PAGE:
Now that the regular season is behind us, it is time to look ahead to the bowl games. Over a five week period I will analyze the top prospects to watch in five bowl games that have a number of NFL prospects (The New Era Pinstripe Bowl, Rose Bowl, Fiesta Bowl, Cotton Bowl and the BCS Championship Game). Last week I looked at the Fiesta Bowl and below is this week’s breakdown of the Cotton Bowl:
The Cotton Bowl
Texas A&M -vs- Oklahoma
Texas A&M Prospects– OT’s Luke Joeckel (Junior) & Jake Matthews (Junior) & DE Damontre Moore (Junior).
Oklahoma – QB Landry Jones (Senior) and OT Lane Johnson (Senior).
Rare is the college football game that you should focus your attention away from the current Heisman Trophy winner, but the best prospects for the 2013 NFL Draft in this game are not named Johnny Manziel. In a season where nearly all the top quarterback prospects have one or more question marks, Landry Jones gets a chance to prove his mettle on a national stage.
A strong armed quarterback who can make every NFL throw with excellent zip and accuracy, Jones has struggled with consistency. With quick feet and deceptively good athleticism, Jones is quick to step up to avoid the deep rush and can re-set his feet to make quick, accurate throws. While he generally seems willing to throw the ball away to avoid sacks, too often he feels he can make a play and forces passes into bad spots which leads to interceptions. Most concerning is that for a quarterback with a quick release, he tends to stare down his primary receiver too often, which allows defenders to break and close quickly to make a play on the ball. Jones need to prove to scouts he can play at a high level consistently without making bad throws during a key spot in a big game. Jones will be protected by one of the most interesting offensive tackle prospects in the Draft in Lane Johnson, who is trying to prove worthy of being a high draft pick.
US PRESSWIREOklahoma OT Lane Johnson slides out in pass protection.
After playing quarterback in high school and during a season at junior college, Johnson has progressed from quarterback to tight end and to defensive end before finally settling in at offensive tackle during 2011 spring football. A long and linear player who is still improving his playing strength, Johnson’s foot quickness, agility and all-around athleticism have enabled him to develop into a very good college left tackle. Able to slide out to pick up explosive off the ball speed rushers, he impresses with his ability to re-direct and slide back inside to stop quick pass rush moves back underneath. Johnson has the potential and upside to be a high end starting left tackle in the NFL, but he does not warrant being drafted as highly as Texas A&M’s bookend tackles Jake Matthews and Luke Joeckel.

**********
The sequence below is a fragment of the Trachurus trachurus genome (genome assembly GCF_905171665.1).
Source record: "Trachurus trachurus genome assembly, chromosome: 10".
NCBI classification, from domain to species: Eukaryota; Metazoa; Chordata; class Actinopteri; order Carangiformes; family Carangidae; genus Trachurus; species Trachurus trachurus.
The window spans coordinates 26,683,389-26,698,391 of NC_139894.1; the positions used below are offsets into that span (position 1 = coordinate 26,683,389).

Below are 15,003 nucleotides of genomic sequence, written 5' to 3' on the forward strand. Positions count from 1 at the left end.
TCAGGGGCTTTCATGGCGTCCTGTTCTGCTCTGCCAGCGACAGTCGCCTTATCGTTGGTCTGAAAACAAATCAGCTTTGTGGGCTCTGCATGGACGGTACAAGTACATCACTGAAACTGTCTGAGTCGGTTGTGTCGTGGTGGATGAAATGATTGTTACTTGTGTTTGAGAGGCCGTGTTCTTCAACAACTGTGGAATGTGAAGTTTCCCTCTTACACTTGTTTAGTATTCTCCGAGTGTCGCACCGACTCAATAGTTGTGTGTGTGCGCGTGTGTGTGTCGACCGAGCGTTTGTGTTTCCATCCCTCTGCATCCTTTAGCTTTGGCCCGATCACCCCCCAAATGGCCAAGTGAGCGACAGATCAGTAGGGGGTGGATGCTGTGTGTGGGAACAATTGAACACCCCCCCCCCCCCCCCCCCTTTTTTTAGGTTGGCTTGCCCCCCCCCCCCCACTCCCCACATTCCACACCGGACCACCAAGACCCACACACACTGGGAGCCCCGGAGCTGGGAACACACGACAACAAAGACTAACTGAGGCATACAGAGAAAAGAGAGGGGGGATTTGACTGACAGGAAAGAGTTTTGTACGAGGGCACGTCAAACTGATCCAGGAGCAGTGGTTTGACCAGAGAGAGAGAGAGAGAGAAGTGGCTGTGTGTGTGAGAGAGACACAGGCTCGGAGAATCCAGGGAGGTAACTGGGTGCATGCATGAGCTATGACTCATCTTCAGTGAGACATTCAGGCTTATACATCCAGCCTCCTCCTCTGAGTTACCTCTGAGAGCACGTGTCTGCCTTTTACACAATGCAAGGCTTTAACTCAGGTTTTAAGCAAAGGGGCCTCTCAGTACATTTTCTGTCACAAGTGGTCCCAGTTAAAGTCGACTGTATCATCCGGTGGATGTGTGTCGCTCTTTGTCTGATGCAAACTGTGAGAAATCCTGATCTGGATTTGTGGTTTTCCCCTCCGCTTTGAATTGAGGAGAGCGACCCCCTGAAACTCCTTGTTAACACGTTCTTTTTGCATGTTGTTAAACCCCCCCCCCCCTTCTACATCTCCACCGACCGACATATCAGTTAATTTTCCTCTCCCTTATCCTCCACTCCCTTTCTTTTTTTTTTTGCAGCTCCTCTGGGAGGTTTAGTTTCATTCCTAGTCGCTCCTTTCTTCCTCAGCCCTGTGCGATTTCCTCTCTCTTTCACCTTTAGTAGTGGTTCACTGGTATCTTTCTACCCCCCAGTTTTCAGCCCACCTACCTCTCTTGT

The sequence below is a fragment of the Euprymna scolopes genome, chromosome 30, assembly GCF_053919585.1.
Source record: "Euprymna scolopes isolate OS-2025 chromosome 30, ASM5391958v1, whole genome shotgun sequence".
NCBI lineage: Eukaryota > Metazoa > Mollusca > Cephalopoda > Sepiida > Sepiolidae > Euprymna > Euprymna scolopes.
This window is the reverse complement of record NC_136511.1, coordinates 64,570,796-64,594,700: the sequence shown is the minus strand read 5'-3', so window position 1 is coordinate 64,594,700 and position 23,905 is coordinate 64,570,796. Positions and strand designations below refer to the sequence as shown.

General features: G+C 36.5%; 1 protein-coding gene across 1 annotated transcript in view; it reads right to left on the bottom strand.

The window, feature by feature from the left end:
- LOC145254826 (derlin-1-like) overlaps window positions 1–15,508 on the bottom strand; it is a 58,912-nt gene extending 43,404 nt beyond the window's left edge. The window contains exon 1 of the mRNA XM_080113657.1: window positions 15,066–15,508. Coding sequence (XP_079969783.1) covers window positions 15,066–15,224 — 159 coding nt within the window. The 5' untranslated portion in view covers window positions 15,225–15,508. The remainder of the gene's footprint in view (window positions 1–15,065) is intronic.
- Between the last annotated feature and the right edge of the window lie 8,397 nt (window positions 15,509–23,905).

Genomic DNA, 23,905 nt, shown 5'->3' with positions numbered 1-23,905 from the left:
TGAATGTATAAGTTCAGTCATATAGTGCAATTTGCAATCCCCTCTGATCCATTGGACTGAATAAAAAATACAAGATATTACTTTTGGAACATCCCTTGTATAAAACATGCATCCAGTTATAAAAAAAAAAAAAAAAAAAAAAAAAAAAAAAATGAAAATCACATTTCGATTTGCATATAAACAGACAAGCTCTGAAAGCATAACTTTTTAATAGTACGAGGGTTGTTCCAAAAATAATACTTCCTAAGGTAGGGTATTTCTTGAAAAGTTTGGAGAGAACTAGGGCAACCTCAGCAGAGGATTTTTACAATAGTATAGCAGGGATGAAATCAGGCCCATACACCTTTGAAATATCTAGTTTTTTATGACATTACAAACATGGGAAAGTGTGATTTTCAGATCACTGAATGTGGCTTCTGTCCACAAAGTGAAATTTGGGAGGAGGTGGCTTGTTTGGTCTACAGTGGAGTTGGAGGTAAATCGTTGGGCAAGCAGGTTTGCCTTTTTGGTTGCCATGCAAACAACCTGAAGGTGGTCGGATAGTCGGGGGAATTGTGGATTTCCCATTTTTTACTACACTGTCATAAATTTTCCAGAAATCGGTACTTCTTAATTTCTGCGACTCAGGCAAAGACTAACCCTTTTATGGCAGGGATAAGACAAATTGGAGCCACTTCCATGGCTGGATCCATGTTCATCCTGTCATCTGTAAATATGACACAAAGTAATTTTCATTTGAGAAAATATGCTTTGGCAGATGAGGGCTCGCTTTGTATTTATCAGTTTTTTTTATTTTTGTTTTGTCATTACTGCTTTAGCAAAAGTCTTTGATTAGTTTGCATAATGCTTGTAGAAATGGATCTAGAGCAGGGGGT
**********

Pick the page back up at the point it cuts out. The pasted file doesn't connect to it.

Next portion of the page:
Both Joeckel and Matthews have first round talent and will likely be top twenty picks if they come out early for the 2013 Draft. While I rate Matthews slightly higher because of his ability to block with leverage, maintain good base and use his hands excellently to slow pass rusher, I am sure that NFL teams will be split as to whom is the better prospect. Obviously blessed with great genes, Matthews is a good athlete with outstanding technique, instincts and the aggressive blocking style that enables him to consistently tie up and eliminate his man from the play. This aggressive blocking style combined with his ability to stay over feet and under control leads to Matthews being an excellent in-line run blocker, which is why A&M tended to run behind him in key situations. Matthews is the better prospect in my eyes, but Joeckel is a better athlete who makes it looks easy changing directions and adjusting to block out in space. For Joeckel to become an elite NFL tackle he will need to bend knees and sink hips more consistently to block with base/leverage and must use his hands more aggressively to jolt and slow pass rushers. Right now Joeckel can be jolted backwards by power rushers and struggles to get movement on straight ahead run blocks. Even though Joeckel and Matthews are viewed as sure first rounders if they come out early for the Draft, teammate defensive end Damontre Moore is not viewed as such a sure fire first rounder.
Scouts have told us that while Moore no doubt has the physical talent to be a good starting defensive end in a 43 scheme or outside linebacker in 34, he needs to improve his play against the run to be a complete player. Naturally instinctive and consistently quick off the ball, Moore is almost always the first defensive linemen moving at the snap. Moore needs to improve his ability to dip shoulder and turn corner more consistently to be an effective outside rusher. He is however excellent at using his hands, leverage and strength to defeat pass blocks at the point of attack. In the end, Moore has the talent to be a Top 10 pick if he were more consistent as a speed rusher and made more plays against the run, but these issues could lead to other pass rushers being selected ahead of him.
Email Russ at Russelllande@yahoo.com and Follow Russ on Twitter @RUSSLANDE